Mail tampering refers to the willful theft, destruction or opening of the mail of another person without their consent. Because mail delivery is the duty of the U.S. Postal Service, mail tampering laws are federal laws, and mail tampering is considered a federal offense. The penalties for mail tampering can be quite high, both in terms of prison sentences and fines.
Scope of Activities
Mail tampering covers a wide range of activities. Mail tampering can occur when someone steals the mail of another, when someone fraudulently obtains the mail of another, when someone alters the mail of another, when someone opens the mail of another or when someone destroys the mail of another. Even obstructing or delaying the delivery of mail can constitute mail tampering. Essentially, any significant interference with another person's mail is considered mail tampering.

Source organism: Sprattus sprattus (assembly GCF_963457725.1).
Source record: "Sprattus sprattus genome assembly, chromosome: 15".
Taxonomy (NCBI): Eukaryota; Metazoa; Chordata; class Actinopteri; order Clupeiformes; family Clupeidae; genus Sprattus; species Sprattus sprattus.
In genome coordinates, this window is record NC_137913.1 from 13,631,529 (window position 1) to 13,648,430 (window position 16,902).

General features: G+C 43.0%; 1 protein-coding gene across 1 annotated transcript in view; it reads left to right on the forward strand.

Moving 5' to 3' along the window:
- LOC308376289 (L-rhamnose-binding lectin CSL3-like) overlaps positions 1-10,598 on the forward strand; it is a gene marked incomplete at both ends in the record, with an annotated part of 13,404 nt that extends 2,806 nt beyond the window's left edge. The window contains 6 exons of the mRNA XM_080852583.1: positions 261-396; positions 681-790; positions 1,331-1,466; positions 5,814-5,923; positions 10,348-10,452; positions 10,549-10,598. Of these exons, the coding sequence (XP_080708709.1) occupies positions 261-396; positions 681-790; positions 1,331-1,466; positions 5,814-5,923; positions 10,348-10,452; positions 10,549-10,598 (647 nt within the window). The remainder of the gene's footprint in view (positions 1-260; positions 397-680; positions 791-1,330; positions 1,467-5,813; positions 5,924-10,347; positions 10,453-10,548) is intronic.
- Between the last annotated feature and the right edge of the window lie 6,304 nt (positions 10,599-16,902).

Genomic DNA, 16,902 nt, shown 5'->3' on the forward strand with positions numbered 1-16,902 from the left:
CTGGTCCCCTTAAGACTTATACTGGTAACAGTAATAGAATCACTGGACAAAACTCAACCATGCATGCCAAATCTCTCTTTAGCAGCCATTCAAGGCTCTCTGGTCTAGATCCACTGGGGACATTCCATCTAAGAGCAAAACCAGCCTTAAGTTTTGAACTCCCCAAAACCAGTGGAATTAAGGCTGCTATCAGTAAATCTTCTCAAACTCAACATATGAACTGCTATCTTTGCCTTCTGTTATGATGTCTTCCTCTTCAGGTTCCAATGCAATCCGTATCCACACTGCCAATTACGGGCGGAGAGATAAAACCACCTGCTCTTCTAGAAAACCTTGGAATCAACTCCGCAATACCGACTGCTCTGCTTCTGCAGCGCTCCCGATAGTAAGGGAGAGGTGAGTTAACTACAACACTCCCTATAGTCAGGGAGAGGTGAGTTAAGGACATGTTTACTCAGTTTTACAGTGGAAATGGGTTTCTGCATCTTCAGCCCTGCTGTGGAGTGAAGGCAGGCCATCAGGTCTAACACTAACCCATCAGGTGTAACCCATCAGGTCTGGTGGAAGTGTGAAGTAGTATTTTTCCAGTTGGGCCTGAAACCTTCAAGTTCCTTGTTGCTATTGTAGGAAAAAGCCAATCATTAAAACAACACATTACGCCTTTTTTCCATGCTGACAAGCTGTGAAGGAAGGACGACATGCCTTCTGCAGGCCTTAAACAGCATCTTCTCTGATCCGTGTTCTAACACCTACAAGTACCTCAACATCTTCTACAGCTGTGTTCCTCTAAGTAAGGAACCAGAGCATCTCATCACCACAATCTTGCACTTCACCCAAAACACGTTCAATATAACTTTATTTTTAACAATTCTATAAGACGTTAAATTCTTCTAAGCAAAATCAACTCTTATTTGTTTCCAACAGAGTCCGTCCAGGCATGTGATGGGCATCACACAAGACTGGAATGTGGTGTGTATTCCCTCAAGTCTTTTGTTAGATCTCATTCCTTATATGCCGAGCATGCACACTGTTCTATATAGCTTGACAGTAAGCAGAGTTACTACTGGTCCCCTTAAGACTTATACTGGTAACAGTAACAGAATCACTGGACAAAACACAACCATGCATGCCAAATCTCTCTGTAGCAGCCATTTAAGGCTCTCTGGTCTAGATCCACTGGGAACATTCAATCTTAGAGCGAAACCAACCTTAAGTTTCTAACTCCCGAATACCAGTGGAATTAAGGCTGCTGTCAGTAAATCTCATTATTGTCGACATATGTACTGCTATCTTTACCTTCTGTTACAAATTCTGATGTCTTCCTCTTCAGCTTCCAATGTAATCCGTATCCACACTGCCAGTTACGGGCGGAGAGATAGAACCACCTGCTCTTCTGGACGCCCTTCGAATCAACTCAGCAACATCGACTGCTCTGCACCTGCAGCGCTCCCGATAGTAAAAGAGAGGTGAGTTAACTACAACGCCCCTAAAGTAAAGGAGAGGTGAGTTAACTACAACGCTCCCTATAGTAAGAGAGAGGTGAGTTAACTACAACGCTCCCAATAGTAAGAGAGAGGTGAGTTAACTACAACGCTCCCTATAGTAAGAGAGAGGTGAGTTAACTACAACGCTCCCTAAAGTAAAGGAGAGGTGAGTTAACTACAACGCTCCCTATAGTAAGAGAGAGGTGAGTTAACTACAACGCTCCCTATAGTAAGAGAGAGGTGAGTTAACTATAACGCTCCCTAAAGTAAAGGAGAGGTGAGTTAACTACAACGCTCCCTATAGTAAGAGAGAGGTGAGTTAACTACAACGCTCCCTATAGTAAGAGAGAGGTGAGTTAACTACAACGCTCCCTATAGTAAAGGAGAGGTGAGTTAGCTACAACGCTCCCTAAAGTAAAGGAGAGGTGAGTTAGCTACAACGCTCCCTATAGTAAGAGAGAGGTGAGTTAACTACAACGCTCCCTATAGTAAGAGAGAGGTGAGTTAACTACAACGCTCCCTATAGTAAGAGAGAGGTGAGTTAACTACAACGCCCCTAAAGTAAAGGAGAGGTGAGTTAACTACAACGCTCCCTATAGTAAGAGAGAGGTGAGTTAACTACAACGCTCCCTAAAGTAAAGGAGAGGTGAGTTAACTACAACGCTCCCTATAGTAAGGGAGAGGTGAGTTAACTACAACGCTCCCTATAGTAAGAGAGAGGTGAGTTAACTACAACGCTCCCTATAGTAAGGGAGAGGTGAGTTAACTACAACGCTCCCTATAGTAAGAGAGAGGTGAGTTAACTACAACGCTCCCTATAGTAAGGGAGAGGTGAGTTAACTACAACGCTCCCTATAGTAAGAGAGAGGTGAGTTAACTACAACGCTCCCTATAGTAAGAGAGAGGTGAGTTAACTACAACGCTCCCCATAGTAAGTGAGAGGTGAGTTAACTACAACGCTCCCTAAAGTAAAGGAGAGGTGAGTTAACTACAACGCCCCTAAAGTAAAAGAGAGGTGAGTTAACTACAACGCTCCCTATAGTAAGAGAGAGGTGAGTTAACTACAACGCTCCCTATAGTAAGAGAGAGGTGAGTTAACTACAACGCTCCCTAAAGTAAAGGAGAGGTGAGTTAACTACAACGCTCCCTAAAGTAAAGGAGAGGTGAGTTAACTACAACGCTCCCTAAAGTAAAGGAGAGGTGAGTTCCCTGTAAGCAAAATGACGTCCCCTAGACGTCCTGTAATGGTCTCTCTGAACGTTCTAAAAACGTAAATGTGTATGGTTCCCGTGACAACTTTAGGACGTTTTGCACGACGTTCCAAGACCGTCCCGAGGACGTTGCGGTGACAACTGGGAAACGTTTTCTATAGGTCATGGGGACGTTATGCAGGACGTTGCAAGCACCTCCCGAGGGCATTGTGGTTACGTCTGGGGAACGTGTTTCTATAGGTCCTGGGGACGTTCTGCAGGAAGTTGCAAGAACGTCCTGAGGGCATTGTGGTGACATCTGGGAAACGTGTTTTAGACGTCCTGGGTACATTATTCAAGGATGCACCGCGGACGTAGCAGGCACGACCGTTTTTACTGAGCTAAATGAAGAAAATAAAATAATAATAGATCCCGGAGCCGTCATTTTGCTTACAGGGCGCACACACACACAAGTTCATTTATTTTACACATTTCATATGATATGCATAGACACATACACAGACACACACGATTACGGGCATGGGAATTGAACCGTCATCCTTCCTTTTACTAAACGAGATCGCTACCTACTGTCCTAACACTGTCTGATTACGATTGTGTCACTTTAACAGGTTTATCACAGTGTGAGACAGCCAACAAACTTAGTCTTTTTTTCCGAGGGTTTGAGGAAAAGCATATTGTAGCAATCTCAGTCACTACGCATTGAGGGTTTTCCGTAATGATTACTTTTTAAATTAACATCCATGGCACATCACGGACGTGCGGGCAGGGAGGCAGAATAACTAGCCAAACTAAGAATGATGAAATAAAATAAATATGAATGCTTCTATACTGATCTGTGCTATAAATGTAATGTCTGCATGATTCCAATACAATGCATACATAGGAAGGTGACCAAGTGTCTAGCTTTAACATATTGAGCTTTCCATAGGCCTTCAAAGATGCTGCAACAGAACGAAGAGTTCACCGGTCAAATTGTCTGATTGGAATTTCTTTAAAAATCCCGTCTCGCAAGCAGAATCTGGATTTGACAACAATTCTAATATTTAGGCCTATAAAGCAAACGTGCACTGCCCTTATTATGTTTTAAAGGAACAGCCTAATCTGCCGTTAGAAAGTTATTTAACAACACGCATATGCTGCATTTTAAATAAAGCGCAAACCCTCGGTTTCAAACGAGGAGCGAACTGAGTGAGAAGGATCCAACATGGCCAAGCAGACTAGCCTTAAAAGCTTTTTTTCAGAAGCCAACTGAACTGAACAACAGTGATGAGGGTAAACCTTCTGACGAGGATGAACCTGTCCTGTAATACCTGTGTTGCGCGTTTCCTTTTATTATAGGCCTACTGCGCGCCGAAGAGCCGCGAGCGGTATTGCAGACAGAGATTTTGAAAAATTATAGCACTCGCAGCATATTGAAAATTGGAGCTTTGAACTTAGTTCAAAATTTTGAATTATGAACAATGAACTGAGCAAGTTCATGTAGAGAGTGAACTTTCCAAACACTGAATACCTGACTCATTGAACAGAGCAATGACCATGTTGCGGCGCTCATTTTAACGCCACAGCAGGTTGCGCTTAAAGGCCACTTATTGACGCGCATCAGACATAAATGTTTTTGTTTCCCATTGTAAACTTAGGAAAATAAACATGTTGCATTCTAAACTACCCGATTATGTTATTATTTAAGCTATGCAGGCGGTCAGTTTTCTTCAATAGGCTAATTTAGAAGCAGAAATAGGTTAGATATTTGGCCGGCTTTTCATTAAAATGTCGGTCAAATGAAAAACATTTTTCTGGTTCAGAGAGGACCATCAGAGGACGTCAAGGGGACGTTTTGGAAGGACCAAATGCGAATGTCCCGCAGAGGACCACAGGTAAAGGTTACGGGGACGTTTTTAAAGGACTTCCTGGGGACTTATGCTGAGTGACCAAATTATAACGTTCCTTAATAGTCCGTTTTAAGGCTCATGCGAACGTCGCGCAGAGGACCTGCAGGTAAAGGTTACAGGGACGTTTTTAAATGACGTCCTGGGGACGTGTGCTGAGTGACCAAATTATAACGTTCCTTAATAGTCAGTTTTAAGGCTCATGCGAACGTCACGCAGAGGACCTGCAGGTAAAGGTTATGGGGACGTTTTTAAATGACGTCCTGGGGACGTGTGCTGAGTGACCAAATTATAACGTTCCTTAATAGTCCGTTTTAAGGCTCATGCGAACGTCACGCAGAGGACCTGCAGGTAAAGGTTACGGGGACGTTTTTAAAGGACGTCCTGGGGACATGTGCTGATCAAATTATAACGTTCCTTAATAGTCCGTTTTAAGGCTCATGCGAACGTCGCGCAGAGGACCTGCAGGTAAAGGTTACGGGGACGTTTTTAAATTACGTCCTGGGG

Scope of Location
The locations in which mail tampering can be considered to have occurred are also quite broad. Mail tampering can occur where someone has placed mail to be collected by the Postal Service, where mail has been delivered, and a variety of places in between, including a postal worker's mail bag or truck or a U.S. post office box.
Under federal law, mail tampering carries a potential prison sentence. A prison sentence is not mandatory, and whether or not an individual found guilty of mail tampering is sentenced to prison and the length of that sentence likely will depend on case-specific circumstances. The maximum sentence for mail tampering is five years in a federal prison.
In addition to a prison sentence, people found guilty of tampering with mail also may be subject to a fine. Alternatively, someone found guilty of mail tampering might be given a fine only and no prison sentence. Under the current federal sentencing guidelines, mail tampering can subject a guilty individual to a fine of up to $5,000.